The Lullaby Trust
Safer Sleep for Babies in Essex
Our name change
On 10 April 2013, The Foundation for the Study of Infant
Deaths (“FSID”), became known as The Lullaby Trust.
Why the change ?
• 5 babies a week still die from sudden infant death.
• To achieve our aim of reducing this number by half by 2020, it
was decided that we needed a warmer, more welcoming name,
to make us more approachable.
• Months of research and consultation with families and
professionals went into the name change.
• Much of the legal and design work was carried out either free of
charge or at a greatly reduced rate, meaning that the rebrand
has cost the Charity very little compared to rebrands of other
companies.
• See our website www.lullabytrust.org.uk for a full set of FAQs.
The Lullaby Trust Strategy
Our over-arching aim is to reduce the number of
unexplained cot deaths to below 200 by 2015 and
to halve it to 150 by 2020.
Definition of Sudden Infant Death
• Sudden Infant Death (sometimes known as “cot death”) is the
sudden and unexpected death of a baby for no obvious
reasons. The post-mortem examination may explain some
deaths.
• Those that remain unexplained after post-mortem
examination may be registered as sudden infant death
syndrome (SIDS), sudden infant death, sudden unexpected
death in infancy, unascertained or cot death.
Sudden Infant Deaths per 1,000 live births:
1989-2011
England & Wales, birth to 12 months
(unascertained deaths included from 1997 onwards)
Source: Office of National Statistics (ONS) 2013
Sudden infant death around the country, 2009-2011
England and Wales
Source: ONS 2013
Rate of death by age of mother, 2011
England and Wales
Source: ONS 2013
Unexplained infant deaths* in
England and Wales 2011
•
•
•
•
•
Boys accounted for 63% and Girls 37% of deaths
Lowest rate - London at 0.29 deaths per 1,000
Highest rate - West Midlands at 0.41 deaths per 1,000
73% occurred in babies aged less than 4 months’ old
Low birthweight babies (less than 2,500 grams) were
over 3 times more likely to die than babies born with
a normal birthweight
• Mothers under 20 were 2.6 times more likely to have
a child die suddenly and unexpectedly
• Since the launch of the Reduce the Risk campaign in
England and Wales in 1991, the number of sudden
infant deaths has fallen by around 65%
*includes unascertained deaths
Why this baby?
Baby usually aged up
to 6 months
SIDS
Vulnerable baby?
Source: Filiana and Kinney 1994
Risk factors
What we know about SIDS families today:
•
•
•
•
Smokers – in 80% of SIDS cases, one or both parents is a smoker
Premature or low birth weight babies – 5 times more likely
Families living in deprived conditions – 80% of deaths
Young parents – 2.6 times more likely
 All higher risk groups and all less likely to know and follow safe
infant care practices
Gestational age and the risk of SIDS
Gestation
SIDS
N=323 %
Controls
OR (95 CI)
N=1288 %
40+
weeks
112
34.7 730
56.7
1.00 (ref group)
37-39
weeks
148
45.8 488
37.9
1.86 (1.38-2.51)
36 weeks
or less
63
19.5 70
5.4
5.07 (3.29-7.80)
Source: CESDI
Safer Sleep - Reducing the Risk
The most dangerous risk to take
• Never sleep on a sofa or armchair with a baby - this increases
the risk by 50 times
• In England and Wales, 1 in 6 SIDS deaths involved co-sleeping
with an adult on a sofa*
• 2 studies have shown an increased % of SIDS sofa deaths**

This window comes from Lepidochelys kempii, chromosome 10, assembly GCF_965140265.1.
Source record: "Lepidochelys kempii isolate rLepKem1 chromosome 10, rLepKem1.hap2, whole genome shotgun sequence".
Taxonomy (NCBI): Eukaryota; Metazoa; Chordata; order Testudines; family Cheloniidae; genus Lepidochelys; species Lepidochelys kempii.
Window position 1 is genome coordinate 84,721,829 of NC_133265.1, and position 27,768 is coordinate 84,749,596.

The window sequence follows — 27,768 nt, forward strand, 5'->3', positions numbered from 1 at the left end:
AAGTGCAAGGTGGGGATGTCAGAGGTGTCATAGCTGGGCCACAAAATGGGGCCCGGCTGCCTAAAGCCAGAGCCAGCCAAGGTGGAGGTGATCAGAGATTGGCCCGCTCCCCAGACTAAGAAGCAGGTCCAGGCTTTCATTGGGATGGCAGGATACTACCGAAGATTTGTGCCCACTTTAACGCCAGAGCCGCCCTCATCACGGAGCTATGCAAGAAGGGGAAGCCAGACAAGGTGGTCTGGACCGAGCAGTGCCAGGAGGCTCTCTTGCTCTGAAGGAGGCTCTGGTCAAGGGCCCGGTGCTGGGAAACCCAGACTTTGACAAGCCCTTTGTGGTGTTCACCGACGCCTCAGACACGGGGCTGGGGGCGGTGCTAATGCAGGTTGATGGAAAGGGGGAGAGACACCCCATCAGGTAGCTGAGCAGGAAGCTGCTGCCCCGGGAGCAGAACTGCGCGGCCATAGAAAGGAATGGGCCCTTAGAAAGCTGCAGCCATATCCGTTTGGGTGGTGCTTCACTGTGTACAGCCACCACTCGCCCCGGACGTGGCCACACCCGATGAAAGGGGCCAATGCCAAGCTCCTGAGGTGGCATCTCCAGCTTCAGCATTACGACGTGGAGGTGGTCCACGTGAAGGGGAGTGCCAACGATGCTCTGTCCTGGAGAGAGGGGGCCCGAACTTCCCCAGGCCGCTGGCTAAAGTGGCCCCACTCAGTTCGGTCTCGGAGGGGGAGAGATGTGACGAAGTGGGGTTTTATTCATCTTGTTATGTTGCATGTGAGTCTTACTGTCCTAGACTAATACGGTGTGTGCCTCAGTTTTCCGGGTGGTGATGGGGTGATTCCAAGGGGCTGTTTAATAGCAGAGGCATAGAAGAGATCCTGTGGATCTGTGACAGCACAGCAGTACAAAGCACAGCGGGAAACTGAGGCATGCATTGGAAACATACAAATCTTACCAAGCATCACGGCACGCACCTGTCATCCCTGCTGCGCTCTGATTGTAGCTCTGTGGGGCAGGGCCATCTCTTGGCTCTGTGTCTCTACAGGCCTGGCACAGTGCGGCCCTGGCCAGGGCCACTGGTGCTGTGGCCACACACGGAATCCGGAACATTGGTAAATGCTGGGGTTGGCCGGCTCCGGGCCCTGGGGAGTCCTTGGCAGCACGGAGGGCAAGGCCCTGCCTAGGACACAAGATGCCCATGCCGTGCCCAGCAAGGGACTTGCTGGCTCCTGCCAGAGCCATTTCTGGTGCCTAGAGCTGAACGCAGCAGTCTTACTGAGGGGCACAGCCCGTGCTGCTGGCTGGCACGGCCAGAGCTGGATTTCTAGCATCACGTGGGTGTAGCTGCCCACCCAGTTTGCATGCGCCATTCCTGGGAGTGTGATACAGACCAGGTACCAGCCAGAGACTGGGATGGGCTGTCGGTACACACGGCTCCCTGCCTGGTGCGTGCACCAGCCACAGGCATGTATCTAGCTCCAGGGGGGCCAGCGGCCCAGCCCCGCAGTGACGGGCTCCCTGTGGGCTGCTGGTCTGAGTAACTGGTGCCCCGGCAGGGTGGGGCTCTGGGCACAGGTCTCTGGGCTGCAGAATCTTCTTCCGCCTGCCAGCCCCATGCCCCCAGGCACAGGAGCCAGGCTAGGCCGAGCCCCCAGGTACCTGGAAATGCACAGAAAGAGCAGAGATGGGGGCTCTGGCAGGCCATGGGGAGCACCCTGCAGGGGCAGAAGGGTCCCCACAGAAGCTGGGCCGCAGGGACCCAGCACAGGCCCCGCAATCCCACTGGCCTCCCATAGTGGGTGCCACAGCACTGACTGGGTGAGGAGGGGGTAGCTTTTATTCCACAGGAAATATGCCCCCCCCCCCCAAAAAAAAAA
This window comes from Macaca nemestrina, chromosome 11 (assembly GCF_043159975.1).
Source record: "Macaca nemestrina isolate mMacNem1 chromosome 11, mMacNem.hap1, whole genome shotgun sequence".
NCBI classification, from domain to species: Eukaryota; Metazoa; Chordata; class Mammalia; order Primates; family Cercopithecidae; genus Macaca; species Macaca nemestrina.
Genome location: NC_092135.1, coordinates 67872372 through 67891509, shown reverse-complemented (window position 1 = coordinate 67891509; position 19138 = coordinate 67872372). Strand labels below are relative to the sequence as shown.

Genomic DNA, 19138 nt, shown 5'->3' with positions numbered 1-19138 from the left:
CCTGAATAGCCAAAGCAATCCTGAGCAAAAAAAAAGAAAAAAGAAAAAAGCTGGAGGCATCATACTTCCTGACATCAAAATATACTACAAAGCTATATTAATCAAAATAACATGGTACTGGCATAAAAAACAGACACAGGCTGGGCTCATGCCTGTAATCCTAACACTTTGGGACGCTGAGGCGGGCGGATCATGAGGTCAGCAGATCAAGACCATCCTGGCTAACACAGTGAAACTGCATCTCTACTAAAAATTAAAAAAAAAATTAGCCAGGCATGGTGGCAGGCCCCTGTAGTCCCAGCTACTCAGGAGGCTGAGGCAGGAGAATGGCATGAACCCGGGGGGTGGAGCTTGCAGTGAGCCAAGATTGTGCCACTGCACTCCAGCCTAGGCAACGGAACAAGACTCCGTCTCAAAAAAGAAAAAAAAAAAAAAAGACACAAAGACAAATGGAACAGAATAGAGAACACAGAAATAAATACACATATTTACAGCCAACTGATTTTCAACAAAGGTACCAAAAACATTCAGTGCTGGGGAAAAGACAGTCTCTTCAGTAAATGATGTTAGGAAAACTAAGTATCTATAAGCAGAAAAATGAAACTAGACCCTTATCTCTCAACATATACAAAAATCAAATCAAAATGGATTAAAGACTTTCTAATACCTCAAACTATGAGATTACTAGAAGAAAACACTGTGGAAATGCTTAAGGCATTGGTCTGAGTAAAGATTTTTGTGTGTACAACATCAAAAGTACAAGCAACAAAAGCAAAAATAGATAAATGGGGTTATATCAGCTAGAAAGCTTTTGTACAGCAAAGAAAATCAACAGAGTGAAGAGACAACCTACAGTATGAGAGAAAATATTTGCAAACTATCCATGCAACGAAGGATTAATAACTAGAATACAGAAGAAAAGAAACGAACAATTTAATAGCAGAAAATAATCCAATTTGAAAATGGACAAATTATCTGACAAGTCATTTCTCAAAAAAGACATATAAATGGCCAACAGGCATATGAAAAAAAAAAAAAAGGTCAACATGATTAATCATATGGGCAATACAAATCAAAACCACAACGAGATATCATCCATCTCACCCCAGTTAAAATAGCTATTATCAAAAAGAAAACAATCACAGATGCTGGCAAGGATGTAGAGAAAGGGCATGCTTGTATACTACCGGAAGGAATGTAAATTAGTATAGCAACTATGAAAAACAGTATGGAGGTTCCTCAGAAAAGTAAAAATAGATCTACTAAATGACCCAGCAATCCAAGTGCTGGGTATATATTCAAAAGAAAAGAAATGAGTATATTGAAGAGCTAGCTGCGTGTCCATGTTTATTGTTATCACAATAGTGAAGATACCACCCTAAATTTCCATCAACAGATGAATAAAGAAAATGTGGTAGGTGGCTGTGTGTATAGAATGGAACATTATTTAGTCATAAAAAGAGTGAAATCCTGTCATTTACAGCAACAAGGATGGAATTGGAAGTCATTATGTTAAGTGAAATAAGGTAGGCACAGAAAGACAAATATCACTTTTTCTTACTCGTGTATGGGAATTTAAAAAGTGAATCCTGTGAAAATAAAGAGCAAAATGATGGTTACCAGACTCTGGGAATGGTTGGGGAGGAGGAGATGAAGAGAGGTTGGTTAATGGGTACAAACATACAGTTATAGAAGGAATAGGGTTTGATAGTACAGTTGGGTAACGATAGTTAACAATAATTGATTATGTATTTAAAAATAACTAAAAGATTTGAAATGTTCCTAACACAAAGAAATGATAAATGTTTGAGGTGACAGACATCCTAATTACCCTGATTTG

* The Lullaby Trust Evidence Base (see www.lullabytrust.org.uk)
**Fleming abstract from SIDSI conference 2008, p 59. 6% v 17%
Back to Sleep and Feet to Foot
Bedding
• Covers should be up to
shoulder level only and
firmly tucked in.
• A high proportion of infants
who die are found with
their head covered with
bedding*.
• Babies do not need to wear
hats indoors.
*The Lullaby Trust Evidence Base
Baby sleep bags
• Use correct size for weight of baby
• Use correct bag for time of year (seasonal tog ratings
available)
• Do not add any blankets on top
Sleeping position for final or reference sleep
SIDS
Put down: No
Controls
%
No
OR
95% CI
%
Back
141 44.5 895 69.1
1.00
Ref group
Side
129 40.7 361 27.9
2.19
1.62-2.95
Front
47 14.8
10.23
5.92-17.68
Source: CESDI
39
3.0
Babies are still being slept prone
• 14% of The Lullaby Trust’s survey sometimes still slept their
baby prone
• 71% slept their baby prone because the baby seemed to like it
better – the race to get a baby sleeping through the night?
Smoking
Mother smoked
pregnancy
Partner
smoked
SIDS
No %
Controls
No %
OR
Non-smoker
No
33 16.9
421 53.9
1.00
Non-smoker
Yes
40 20.5
163 20.9
3.41
Smoker
No
44 22.6
77 9.9
7.01
Smoker
Yes
78 40.0
119 15.3
8.41
Source: CESDI and other studies
Smoking
70% of parents are not aware of the extent of
cot death risk posed by smoking in their home
Source: The Lullaby Trust Survey, Jan 2007
Over 100 babies a year could be saved if no
pregnant woman smoked
What can we do - Signposting ?
• You can give pregnant women who smoke the best chance of
stopping by putting them in touch with the local stop
smoking service
Tommy’s “Baby be smoke free” website
Source: http://www.tommysbabybe.org.uk/main.php
Contact Numbers
Source: http://www.tommysbabybe.org.uk/main.php
The safest place for a baby to sleep is in a cot in
your room for the first 6 months
If you share a bed with your baby the risks are
particularly increased if you or your partner:
• are smokers (no matter where or when you
smoke and even if you never smoke in bed);
• have recently drunk alcohol;
• have taken medication or drugs that make you
sleep more heavily;
• are very tired.
OR
• If your baby was born premature (born before
37 weeks);
• was low birth weight (less than 2.5kg or 5.5 lbs);
Infants’ sleeping environment
SIDS
N=321(%)
Room sharer
Controls
N=1299(%)
Multivariate
odds ratio
81 (25.2)
506 (39.0)
1.00
Solitary sleeper
114 (35.5)
420 (32.3)
10.49
Bed sharer put
back in cot
24 (7.5)
178 (13.7)
0.67
Bed sharer at end
of sleep
82 (25.5)
189 (14.5)
9.78
Sofa sharer
20 (6.2)
6 (0.5)
48.99
Source: CESDI
Bedsharing and small at birth
(<37 weeks & or <2500g)
Small
MOR
Small
MOR
By bed
No
1.00
Yes
3.68
Co-sleep smokers
No
9.11
Yes
37.41
Co-sleep non smokers
No
1.12
Yes
15.18
Another room
No
5.18
Yes
79.45
Source: Blair et al, 2006
Room and baby temperature
• Remember to always ensure that the baby is comfortable
Mattresses
• Good condition, firm and fits
the cot
• Should have undamaged
waterproof cover,
thoroughly cleaned and